There are Supreme Court cases that have held that the government may not compel people to express a message with which they disagree even if they are allowed to protest that message at other times and in other places. Under this “compelled speech” doctrine, the Court has struck down a state statute requiring students to recite the pledge of allegiance, a law requiring the sponsors of a parade to allow pro-gay rights marchers to participate in the parade, and a law requiring residents of New Hampshire to have license plates with the motto “live free or die.” It is highly questionable whether these cases are consistent with the First Amendment’s original meaning, and none of them used originalist analysis to decipher the First Amendment (though the cases may well be justifiable on non-originalist grounds).
Nevertheless, most originalists do concede that sometimes originalism must give way to precedent. But all of the aforementioned cases involve a fact that is not present in Masterpiece Cakeshop. The plaintiffs in those cases were all forced to communicate or accept a message against their will. A generic wedding cake with no symbols or letters simply is not expressive, and it would take a large leap from the non-originalist cases cited above to include non-expressive behavior as protected speech. A committed originalist might accept non-originalist precedent that is on-point, but he certainly shouldn’t extend those prior cases unnecessarily.
As far as Phillips’ free exercise of religion claims are concerned, Colorado has no state religious freedom restoration act, and the Supreme Court held in Employment Division v. Smith that the free exercise clause is not violated by generally applicable laws not intended to discriminate on the basis of religion. There is no plausible argument that Colorado’s non-discrimination law fails that test. The Smith opinion, written by Justice Scalia, has been criticized by some originalists. However, the better argument is that there is little or no evidence that such exemptions were constitutionally required as a matter of constitutional law, though legislatively granted exemptions are consistent with the Constitution's original meaning.
Phillips claims, as does an amicus brief filed by Professors Douglas Laycock and Thomas Berg, that as applied the Colorado law discriminates on the basis of religion because bakers in Colorado have been allowed to refuse to place anti-same-sex marriage messages on wedding cakes. This factual argument is simply not supported by the record. Colorado has conceded that this case would be different if the plaintiffs had asked Phillips to put a message on the cake. They never did. Therefore, other examples of the application of the law to explicit requests for messages are irrelevant, and do not show religious discrimination.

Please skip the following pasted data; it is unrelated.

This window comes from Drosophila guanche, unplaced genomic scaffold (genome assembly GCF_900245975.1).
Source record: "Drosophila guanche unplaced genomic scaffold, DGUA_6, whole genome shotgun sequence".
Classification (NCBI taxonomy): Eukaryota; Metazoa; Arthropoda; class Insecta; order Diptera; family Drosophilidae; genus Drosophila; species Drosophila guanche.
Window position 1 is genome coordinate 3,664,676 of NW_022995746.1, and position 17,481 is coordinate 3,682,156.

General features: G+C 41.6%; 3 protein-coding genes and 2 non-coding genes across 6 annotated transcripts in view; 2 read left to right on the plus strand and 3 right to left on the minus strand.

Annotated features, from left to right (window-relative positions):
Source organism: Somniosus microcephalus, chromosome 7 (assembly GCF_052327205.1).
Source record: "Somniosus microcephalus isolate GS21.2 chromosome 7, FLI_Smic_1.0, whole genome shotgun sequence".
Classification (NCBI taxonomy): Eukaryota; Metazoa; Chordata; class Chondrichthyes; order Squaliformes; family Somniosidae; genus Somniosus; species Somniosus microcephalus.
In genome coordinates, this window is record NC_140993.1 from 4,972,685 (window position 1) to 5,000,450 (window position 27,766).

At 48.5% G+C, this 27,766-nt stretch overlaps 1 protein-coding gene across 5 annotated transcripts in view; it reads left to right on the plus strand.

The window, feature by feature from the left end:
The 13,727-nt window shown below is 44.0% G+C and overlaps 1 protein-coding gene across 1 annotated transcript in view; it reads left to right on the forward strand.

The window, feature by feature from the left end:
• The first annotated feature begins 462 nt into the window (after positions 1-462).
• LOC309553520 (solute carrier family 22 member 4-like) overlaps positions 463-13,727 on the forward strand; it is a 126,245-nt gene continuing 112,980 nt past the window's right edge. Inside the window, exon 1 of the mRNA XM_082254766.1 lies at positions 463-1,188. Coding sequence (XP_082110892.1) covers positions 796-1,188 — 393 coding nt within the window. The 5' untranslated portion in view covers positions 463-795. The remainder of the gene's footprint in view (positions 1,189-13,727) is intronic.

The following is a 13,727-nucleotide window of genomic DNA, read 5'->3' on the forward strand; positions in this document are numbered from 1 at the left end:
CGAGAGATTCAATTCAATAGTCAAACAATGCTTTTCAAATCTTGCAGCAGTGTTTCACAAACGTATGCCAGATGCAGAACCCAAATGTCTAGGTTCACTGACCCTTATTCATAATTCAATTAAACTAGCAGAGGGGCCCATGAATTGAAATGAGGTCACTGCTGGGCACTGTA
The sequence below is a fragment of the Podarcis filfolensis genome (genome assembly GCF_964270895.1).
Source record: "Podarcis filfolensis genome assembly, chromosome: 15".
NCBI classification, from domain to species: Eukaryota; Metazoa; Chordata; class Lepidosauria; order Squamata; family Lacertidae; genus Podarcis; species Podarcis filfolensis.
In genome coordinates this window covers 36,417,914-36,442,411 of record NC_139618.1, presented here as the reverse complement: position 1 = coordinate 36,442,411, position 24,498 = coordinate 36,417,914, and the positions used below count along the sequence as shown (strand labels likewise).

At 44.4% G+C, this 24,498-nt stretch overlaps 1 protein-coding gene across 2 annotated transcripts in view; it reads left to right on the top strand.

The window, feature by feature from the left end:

Finally, in case one is tempted to think that, as an original matter, requiring merchants to serve customers against their will violates their constitutional right to do business or not with whomever they see fit (an argument not made by Phillips), one need look no further than the Supreme Court’s unanimous decision in the Massachusetts parade case. There, Justice Souter observed that public accommodations laws haveAs a matter of the Constitution's original meaning, Colorado is not prevented from requiring those who sell their goods to the public to refrain from discriminating against potential customers on the basis of sexual orientation unless those vendors are being asked to participate in expressive activity (and under the modern case law even then Colorado can win if it has a compelling interest in fighting discrimination against gays and lesbians and has used the least restrictive means to further that interest). There is no persuasive argument that the original public meaning of "speech" would have applied to a generic wedding cake with no message. Will that prevent the Supreme Court from ruling in Phillips’ favor? Of course not. But a committed originalist should rule for the State of Colorado.
a venerable history. At common law, innkeepers, smiths, and others who ‘made profession of a public employment’ were prohibited from refusing, without good reason, to serve a customer….As one of the 19th century English judges put it, the rule was that ‘[t]he innkeeper is not to select his guests[;] [h]e has no right to say to one, you shall come into my inn, and to another you shall not, as everyone coming and conducting himself in a proper manner has a right to be received; and for this purpose innkeepers are a sort of public servants.’